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Bottom 5 RUSHING MATCHUPS Week 1
To view all of our Week 1 Matchup content, please see the links below:
Top 5 Passing Matchups Week 1
Bottom 5 Passing Matchups Week 1
Top 5 Rushing Matchups Week 1
Bottom 5 Rushing Matchups Week 1
Rushing Matchup Chart Week 1
Passing Matchup Chart Week 1
Tampa Bay Rushing Offense vs New Orleans
There’s plenty of excitement over the Buccaneers’ new-look passing attack. But for a variety of reasons, that doesn’t extend to the run game (not yet, at least). The Tampa Bay ground attack has been vanilla and unimpressive under Bruce Arians, and it will now be split among three plodding backs that don’t inspire confidence. Ronald Jones II, Leonard Fournette, and LeSean McCoy have combined to average just 3.9 yards per rush over the past 2 years. They’re working behind an offensive line that’s generally stout up the middle, but has questions on the outside with rookie Tristan Wirfs and Donovan Smith who has been average thus far in his career.
The Buccaneers will open the year against a Saints defense that’s grown to be thoroughly dominant against the run. Few were able to work out much against it last year especially Arians’ Buccaneers, who managed all of 76 yards in their 2 meetings. The Saints boast one of the league’s best front sevens, led by still-underrated linebacker Demario Davis and a stout line rotation. Tackles Sheldon Rankins, Malcolm Brown, and David Onyemata have been the spark to ignite this suffocating unit, and all are healthy for Opening Day. This game may feature more than its share of scoring, but it’s hard to imagine much of that production coming on the ground.
Jacksonville Rushing Offense vs Indianapolis
The Jaguars are stripping themselves down to almost nothing - perhaps in preparation of a brighter 2021 - and the exodus has spread to their run game. Just three years after spending the No. 4 pick on glorified plodder Leonard Fournette, they’ve cut him after an uninspiring stretch. Most likely, their Week 1 attack will be headed by undrafted rookie James Robinson, who had apparently closed the gap to Fournette even before the veteran was released. Robinson ran hard all camp but doesn’t look to offer much speed or elusiveness. If the Jaguars want to spring leaks in the Colts’ strong front, they may have to turn some opportunity over to Devine Ozigbo, who made a number of splash plays during camp.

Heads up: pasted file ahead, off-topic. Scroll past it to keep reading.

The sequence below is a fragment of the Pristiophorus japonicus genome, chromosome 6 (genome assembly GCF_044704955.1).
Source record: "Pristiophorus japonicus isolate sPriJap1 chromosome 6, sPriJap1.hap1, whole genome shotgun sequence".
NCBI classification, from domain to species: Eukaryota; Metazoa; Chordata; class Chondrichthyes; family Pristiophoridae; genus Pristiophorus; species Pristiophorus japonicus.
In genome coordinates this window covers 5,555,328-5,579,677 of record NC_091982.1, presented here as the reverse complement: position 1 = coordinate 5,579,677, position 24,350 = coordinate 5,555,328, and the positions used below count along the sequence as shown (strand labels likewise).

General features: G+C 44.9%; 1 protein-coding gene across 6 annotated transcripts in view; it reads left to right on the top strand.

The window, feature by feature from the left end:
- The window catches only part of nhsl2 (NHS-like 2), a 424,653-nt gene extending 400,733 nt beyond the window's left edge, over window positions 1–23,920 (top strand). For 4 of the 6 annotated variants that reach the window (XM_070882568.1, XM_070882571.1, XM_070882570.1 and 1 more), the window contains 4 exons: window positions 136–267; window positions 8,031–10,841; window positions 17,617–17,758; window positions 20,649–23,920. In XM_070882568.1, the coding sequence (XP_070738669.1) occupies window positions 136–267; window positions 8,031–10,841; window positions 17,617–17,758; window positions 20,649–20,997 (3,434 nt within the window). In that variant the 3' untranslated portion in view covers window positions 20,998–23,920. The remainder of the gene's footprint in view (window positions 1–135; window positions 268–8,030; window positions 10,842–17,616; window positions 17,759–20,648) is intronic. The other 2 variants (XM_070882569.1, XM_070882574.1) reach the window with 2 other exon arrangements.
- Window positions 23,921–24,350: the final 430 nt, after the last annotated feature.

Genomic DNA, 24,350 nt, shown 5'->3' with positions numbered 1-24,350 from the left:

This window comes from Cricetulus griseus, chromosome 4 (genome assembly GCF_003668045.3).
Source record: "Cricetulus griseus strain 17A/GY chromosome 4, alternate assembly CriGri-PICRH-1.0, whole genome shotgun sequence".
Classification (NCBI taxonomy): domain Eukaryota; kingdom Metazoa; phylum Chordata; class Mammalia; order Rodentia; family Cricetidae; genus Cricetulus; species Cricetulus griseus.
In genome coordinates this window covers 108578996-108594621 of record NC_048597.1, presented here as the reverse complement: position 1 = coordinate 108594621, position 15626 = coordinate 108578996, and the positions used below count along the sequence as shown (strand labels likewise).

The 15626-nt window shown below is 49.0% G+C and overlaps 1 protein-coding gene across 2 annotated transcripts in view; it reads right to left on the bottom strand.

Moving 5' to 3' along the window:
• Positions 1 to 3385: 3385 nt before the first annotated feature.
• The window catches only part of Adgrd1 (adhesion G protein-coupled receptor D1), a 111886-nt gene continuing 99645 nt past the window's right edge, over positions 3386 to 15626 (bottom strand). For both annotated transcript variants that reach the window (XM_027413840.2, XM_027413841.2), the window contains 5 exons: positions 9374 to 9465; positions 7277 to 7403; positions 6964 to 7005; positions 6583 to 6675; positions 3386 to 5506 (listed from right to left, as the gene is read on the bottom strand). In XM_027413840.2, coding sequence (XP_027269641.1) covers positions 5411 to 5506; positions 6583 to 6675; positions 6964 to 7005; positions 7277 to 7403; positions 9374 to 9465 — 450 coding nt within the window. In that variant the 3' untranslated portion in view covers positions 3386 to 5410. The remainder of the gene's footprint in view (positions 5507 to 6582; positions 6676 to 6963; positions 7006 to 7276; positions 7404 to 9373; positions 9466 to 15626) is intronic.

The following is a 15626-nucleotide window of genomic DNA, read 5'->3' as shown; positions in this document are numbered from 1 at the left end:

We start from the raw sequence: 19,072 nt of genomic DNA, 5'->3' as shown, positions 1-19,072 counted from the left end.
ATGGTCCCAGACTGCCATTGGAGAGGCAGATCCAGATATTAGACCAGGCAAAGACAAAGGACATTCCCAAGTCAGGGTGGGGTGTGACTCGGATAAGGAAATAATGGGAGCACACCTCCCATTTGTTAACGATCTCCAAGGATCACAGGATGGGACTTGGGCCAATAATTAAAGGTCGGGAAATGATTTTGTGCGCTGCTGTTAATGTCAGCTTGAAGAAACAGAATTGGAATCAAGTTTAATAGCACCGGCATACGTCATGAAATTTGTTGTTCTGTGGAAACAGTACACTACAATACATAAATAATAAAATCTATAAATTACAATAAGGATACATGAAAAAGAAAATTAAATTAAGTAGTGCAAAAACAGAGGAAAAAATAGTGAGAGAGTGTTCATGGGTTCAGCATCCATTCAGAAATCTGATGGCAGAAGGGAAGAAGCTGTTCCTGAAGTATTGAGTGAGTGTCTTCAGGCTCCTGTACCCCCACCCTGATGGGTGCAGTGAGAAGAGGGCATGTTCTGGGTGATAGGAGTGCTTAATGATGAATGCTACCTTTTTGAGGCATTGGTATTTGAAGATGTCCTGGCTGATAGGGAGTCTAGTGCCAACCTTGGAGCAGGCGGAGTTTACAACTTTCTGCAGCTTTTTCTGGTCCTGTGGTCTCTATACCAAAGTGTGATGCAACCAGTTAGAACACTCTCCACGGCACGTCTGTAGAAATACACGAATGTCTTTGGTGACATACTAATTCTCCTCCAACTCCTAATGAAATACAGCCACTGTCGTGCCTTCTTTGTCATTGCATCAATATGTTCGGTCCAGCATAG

The Jaguars are in for a tough test against a Colts front seven that boasts a blend of star power and underappreciated playmakers. The Colts added DeForest Buckner in a pre-draft trade, and he’ll work multiple gaps in front of All-Pro linebacker Darius Leonard. They’ve stockpiled depth as well, so they’ll be fresh against the underachieving Jacksonville line. Even if there’s ground volume for the Jaguars on Sunday, it’s hard to see where the production could come from as the Colts rushing attack should improve on the 97 yards per game they allowed last season. The Colts continue to boast one of the strongest linebacking groups in the NFL led by Darius Leonard and Anthony Walker who are both tackle machines and should make for a long day for the Jacksonville rushing attack.
New Orleans Rushing Offense vs Tampa Bay
Alvin Kamara and the Saints defense will rarely be on this list this season and this will likely be the only time that they are on this list at home. Alvin Kamara is reportedly healthy and is extremely close to receiving a new contract. He is still capable of a big play at any time especially running behind this offensive line which is consistently in Matt Bitonti’s top 5 and currently ranked as the #3 offensive line heading into this season.
Kamara and the Saints have the misfortune of kicking off the new season against 2019’s most dominant run defense, which allowed a meager 3.3 yards per rush and just a single runner over 75 yards. Little has changed for the Tampa Bay front, which returns rising star nose tackle Vita Vea and virtually all of his 2019 support. Vea looks more every day like an updated Haloti Ngata, adept at both dominating gaps and making stops in the backfield. He and Ndamukong Suh work wonders in keeping the linebackers free to make plays. That will go even further if Devin White, last year’s No. 5 pick, takes a step forward on the inside. If their 2019 success carries over immediately, the Buccaneers will force Sean Payton to move away from the ground game, giving Kamara a low-floor rushing outlook in a possible shootout.